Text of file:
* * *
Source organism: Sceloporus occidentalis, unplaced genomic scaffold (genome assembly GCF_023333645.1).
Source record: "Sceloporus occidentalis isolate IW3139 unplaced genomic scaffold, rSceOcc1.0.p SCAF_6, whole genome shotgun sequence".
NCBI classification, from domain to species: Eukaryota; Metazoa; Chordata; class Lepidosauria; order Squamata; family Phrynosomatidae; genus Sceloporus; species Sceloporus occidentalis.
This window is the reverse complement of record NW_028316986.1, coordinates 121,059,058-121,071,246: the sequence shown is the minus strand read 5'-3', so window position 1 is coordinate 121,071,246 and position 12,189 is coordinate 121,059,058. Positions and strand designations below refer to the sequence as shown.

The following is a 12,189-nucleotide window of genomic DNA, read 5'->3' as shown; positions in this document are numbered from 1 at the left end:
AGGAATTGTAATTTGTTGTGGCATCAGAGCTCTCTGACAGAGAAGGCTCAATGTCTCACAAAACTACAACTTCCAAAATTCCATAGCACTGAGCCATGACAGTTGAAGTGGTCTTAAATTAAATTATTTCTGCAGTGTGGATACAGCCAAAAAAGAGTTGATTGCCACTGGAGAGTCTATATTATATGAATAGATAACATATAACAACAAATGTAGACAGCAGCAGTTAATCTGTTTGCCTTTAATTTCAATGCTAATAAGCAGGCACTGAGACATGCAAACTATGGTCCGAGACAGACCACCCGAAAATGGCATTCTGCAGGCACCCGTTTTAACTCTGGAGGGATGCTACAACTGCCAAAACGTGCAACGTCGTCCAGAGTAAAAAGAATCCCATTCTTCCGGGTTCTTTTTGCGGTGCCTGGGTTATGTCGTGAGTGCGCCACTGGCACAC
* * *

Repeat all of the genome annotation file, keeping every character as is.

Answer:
Source organism: Sceloporus occidentalis, unplaced genomic scaffold (genome assembly GCF_023333645.1).
Source record: "Sceloporus occidentalis isolate IW3139 unplaced genomic scaffold, rSceOcc1.0.p SCAF_6, whole genome shotgun sequence".
NCBI classification, from domain to species: Eukaryota; Metazoa; Chordata; class Lepidosauria; order Squamata; family Phrynosomatidae; genus Sceloporus; species Sceloporus occidentalis.
This window is the reverse complement of record NW_028316986.1, coordinates 121,059,058-121,071,246: the sequence shown is the minus strand read 5'-3', so window position 1 is coordinate 121,071,246 and position 12,189 is coordinate 121,059,058. Positions and strand designations below refer to the sequence as shown.

The following is a 12,189-nucleotide window of genomic DNA, read 5'->3' as shown; positions in this document are numbered from 1 at the left end:
AGGAATTGTAATTTGTTGTGGCATCAGAGCTCTCTGACAGAGAAGGCTCAATGTCTCACAAAACTACAACTTCCAAAATTCCATAGCACTGAGCCATGACAGTTGAAGTGGTCTTAAATTAAATTATTTCTGCAGTGTGGATACAGCCAAAAAAGAGTTGATTGCCACTGGAGAGTCTATATTATATGAATAGATAACATATAACAACAAATGTAGACAGCAGCAGTTAATCTGTTTGCCTTTAATTTCAATGCTAATAAGCAGGCACTGAGACATGCAAACTATGGTCCGAGACAGACCACCCGAAAATGGCATTCTGCAGGCACCCGTTTTAACTCTGGAGGGATGCTACAACTGCCAAAACGTGCAACGTCGTCCAGAGTAAAAAGAATCCCATTCTTCCGGGTTCTTTTTGCGGTGCCTGGGTTATGTCGTGAGTGCGCCACTGGCACAC